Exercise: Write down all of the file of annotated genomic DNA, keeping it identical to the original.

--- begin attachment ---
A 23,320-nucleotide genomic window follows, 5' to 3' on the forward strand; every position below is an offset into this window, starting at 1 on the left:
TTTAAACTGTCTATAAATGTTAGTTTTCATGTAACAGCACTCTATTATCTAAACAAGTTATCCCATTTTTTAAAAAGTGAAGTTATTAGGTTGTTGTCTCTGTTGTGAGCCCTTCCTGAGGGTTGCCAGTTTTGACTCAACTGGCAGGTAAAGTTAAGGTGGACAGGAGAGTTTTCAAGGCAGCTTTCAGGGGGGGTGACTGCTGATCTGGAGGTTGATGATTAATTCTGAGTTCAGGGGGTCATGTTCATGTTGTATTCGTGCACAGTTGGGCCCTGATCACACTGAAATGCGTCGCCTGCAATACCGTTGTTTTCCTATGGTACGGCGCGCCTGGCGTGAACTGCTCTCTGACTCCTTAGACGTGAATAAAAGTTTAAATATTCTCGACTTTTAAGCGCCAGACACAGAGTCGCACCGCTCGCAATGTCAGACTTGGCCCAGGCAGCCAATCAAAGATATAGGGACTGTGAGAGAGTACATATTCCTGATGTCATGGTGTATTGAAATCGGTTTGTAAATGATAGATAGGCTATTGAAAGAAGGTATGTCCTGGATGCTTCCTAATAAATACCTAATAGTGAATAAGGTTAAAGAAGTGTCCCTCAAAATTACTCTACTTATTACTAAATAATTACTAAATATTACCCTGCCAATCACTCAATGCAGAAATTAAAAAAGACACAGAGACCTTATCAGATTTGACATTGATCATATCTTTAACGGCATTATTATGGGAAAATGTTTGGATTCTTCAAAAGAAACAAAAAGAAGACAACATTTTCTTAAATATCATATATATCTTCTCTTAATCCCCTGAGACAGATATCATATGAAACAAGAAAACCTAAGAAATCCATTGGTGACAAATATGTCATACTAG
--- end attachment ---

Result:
A 23,320-nucleotide genomic window follows, 5' to 3' on the forward strand; every position below is an offset into this window, starting at 1 on the left:
TTTAAACTGTCTATAAATGTTAGTTTTCATGTAACAGCACTCTATTATCTAAACAAGTTATCCCATTTTTTAAAAAGTGAAGTTATTAGGTTGTTGTCTCTGTTGTGAGCCCTTCCTGAGGGTTGCCAGTTTTGACTCAACTGGCAGGTAAAGTTAAGGTGGACAGGAGAGTTTTCAAGGCAGCTTTCAGGGGGGGTGACTGCTGATCTGGAGGTTGATGATTAATTCTGAGTTCAGGGGGTCATGTTCATGTTGTATTCGTGCACAGTTGGGCCCTGATCACACTGAAATGCGTCGCCTGCAATACCGTTGTTTTCCTATGGTACGGCGCGCCTGGCGTGAACTGCTCTCTGACTCCTTAGACGTGAATAAAAGTTTAAATATTCTCGACTTTTAAGCGCCAGACACAGAGTCGCACCGCTCGCAATGTCAGACTTGGCCCAGGCAGCCAATCAAAGATATAGGGACTGTGAGAGAGTACATATTCCTGATGTCATGGTGTATTGAAATCGGTTTGTAAATGATAGATAGGCTATTGAAAGAAGGTATGTCCTGGATGCTTCCTAATAAATACCTAATAGTGAATAAGGTTAAAGAAGTGTCCCTCAAAATTACTCTACTTATTACTAAATAATTACTAAATATTACCCTGCCAATCACTCAATGCAGAAATTAAAAAAGACACAGAGACCTTATCAGATTTGACATTGATCATATCTTTAACGGCATTATTATGGGAAAATGTTTGGATTCTTCAAAAGAAACAAAAAGAAGACAACATTTTCTTAAATATCATATATATCTTCTCTTAATCCCCTGAGACAGATATCATATGAAACAAGAAAACCTAAGAAATCCATTGGTGACAAATATGTCATACTAG